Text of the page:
The end result, in my view, is that Americans will have less options for their own plans. As employers, they will provide either less options or no options for their employees. So the idea that people are going to get to keep what they have, that begins to disappear. If they are a senior citizen and Medicare has been their primary provider, we go back to the idea that we didn't bend the cost curve. So in order to make health care affordable--when the legislation fails to do that, we find other gimmicks to do that. One of the things this bill creates is IPAB, an independent agency that will make decisions about what is covered by people's health care plans. The goal will not be to have better quality health care; the goal of the IPAB will be to reduce expenditures.
As the promise was made that people get to keep what they have, it becomes totally different than what they have experienced in their health care plans--either in their own private health care insurance or as a beneficiary of Medicare. Even the President's own Medicare Actuary estimates that the law will increase overall national health care expenditures by $311 billion during the first 10 years alone, and that private health care insurance premiums will rise 10 percent in 2014.
So if we are complaining today about the increase in premium costs, there is more to come. In 2014, the Medicare Actuary says there will be another 10 percent increase in your health care premiums. At the Center for Medicare and Medicaid Services, their economists found the increasing growth rate in health care spending will occur in every sector of health care. More recently, the Congressional Budget Office, our neutral provider of analysis, says the cost of the health care law may be substantially higher than earlier estimated.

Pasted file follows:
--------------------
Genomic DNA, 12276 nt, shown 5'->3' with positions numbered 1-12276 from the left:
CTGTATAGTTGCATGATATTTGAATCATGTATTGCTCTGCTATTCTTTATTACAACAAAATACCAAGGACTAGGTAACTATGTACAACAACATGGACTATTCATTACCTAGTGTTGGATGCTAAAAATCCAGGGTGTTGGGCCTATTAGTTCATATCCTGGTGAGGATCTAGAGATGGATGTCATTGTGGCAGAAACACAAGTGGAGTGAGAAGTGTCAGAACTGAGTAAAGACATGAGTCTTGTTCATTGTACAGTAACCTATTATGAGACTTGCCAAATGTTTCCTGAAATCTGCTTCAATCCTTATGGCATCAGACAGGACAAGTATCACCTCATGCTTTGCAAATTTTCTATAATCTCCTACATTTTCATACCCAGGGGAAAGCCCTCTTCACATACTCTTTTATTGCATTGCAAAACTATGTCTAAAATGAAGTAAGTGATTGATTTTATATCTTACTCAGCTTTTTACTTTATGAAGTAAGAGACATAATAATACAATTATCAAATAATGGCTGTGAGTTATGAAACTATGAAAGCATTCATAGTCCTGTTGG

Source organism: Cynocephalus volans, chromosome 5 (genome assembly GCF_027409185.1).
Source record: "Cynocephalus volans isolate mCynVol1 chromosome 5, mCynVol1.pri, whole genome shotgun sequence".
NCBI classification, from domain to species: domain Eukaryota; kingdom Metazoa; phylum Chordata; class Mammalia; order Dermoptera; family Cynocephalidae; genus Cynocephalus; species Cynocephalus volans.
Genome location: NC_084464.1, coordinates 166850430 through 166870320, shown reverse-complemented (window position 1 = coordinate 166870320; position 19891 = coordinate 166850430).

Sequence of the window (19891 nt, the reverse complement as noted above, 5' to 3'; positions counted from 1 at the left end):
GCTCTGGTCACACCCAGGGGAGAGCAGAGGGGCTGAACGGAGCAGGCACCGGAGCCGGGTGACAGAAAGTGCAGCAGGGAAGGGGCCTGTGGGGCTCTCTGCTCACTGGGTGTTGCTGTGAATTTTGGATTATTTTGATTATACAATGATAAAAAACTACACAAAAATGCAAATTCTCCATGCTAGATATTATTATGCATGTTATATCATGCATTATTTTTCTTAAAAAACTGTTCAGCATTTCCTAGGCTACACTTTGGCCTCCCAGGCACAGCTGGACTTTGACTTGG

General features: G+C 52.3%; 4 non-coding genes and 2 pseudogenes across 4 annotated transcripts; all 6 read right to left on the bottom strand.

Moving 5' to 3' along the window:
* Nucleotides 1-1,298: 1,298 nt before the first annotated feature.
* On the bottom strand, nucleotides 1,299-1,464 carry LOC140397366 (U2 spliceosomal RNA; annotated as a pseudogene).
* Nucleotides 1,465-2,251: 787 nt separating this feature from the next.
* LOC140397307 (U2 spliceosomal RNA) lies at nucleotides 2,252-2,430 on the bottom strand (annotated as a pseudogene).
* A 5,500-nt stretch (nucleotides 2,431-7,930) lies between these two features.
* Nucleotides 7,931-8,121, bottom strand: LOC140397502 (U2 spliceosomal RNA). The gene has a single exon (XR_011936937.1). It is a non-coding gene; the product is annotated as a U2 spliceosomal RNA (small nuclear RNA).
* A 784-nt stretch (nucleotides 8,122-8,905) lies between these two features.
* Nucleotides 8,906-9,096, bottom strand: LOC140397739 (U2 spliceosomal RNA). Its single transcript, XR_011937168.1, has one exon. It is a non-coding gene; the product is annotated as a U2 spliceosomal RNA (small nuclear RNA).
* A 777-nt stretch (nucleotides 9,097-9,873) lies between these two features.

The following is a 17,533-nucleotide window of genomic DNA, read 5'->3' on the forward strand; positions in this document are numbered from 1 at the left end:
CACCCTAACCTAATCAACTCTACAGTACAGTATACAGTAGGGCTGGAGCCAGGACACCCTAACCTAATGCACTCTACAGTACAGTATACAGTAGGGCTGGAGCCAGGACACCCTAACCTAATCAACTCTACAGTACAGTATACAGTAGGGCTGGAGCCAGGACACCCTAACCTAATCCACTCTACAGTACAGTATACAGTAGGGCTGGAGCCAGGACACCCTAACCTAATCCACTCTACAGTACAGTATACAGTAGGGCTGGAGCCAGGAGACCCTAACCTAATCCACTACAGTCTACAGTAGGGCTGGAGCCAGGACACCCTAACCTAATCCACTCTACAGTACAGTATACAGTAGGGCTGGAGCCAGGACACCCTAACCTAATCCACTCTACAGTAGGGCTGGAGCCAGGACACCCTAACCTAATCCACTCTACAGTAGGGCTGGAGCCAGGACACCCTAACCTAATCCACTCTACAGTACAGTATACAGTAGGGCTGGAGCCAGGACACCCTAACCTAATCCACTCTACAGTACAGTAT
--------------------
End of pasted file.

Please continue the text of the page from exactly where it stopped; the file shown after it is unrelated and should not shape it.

One of the things I would suggest we should have done and that never happened--if we want folks to be able to keep what they have, if we want access to health care in rural and urban and suburban places in the country--we should have done something about fixing permanently the reduction of payments to physicians--the so-called doc fix. One would have thought, in health care reform, that would have been front and center. Because if we don't have a physician providing a service, we don't have health care. Yet we have a Medicare system that is going to reduce the payments. In fact, expected this year, the reduced payments to physicians was going to be 30 percent.
The reality is, no longer will physicians accept Medicare patients. The option the American people were promised about keeping what they have disappears one more time. In fact, at a townhall meeting in Parsons, KS, this year, a physician in the front row said: Senator, you need to know I no longer accept Medicare and Medicaid. I will take cash, but I cannot afford to provide the services based upon the Medicare reimbursement rate I get. When you add in all the paperwork, trying to comply with Medicare and Medicaid, it is no longer financially feasible for me in this small town to provide the services my patients need under Medicare.
So we are going to see a lot less access because, once again, this is a failure. The promise that was made to bend down the cost curve, to reduce health care costs, to reduce premiums was totally false.